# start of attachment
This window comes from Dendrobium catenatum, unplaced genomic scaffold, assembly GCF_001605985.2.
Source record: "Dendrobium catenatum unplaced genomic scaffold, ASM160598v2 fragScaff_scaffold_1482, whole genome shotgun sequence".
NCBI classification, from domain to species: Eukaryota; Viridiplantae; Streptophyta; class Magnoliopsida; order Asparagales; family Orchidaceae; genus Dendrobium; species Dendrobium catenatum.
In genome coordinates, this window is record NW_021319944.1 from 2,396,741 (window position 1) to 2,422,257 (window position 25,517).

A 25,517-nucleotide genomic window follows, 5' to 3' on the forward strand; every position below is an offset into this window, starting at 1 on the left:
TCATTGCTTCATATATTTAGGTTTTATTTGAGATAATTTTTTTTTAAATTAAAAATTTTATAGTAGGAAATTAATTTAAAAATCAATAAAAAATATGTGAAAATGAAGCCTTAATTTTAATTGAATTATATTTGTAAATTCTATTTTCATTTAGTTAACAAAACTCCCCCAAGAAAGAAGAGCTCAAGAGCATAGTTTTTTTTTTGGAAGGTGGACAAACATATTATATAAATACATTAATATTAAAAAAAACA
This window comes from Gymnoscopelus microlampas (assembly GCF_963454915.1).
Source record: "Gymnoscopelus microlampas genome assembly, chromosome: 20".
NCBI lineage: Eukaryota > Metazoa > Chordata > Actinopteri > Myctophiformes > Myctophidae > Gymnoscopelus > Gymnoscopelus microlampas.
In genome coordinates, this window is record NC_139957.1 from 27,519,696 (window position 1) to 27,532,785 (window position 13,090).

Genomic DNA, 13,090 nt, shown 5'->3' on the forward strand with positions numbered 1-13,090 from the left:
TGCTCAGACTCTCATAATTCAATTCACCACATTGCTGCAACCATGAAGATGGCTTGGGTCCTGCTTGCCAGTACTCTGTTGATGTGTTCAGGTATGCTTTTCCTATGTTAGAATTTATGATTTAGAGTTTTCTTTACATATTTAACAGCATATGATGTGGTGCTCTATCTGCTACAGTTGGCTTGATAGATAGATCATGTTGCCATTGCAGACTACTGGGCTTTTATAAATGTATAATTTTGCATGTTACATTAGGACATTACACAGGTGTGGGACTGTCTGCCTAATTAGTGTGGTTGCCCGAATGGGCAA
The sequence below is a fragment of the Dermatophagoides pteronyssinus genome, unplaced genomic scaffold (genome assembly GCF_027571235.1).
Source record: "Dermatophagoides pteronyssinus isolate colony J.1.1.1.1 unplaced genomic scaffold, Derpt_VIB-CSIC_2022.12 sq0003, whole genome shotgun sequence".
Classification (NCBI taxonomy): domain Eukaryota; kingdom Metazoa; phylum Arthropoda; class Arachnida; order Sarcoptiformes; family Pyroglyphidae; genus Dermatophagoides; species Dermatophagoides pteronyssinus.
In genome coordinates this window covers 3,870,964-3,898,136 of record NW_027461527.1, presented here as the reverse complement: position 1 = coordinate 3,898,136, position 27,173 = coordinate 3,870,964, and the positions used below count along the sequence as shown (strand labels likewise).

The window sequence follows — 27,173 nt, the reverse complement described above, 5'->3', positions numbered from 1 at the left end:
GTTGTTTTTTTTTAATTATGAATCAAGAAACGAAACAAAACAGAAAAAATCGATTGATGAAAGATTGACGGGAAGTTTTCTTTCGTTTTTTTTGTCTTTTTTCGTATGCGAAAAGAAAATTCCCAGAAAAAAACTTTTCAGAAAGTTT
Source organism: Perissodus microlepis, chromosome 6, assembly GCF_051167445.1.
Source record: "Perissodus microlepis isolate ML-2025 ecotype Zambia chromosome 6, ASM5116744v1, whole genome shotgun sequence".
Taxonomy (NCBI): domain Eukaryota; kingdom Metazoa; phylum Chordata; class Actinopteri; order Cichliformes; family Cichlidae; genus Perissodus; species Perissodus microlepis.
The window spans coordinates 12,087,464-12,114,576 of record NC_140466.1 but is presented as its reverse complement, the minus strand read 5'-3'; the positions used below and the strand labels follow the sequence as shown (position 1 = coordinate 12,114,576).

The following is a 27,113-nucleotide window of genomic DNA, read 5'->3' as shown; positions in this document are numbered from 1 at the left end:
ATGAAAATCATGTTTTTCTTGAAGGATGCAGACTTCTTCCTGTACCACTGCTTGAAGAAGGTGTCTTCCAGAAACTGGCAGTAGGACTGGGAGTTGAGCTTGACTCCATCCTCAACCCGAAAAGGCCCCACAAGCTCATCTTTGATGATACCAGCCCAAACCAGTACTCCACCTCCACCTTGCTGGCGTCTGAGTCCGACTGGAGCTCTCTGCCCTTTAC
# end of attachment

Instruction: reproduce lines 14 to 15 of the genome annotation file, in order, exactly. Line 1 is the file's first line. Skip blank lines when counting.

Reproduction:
Source record: "Dermatophagoides pteronyssinus isolate colony J.1.1.1.1 unplaced genomic scaffold, Derpt_VIB-CSIC_2022.12 sq0003, whole genome shotgun sequence".
Classification (NCBI taxonomy): domain Eukaryota; kingdom Metazoa; phylum Arthropoda; class Arachnida; order Sarcoptiformes; family Pyroglyphidae; genus Dermatophagoides; species Dermatophagoides pteronyssinus.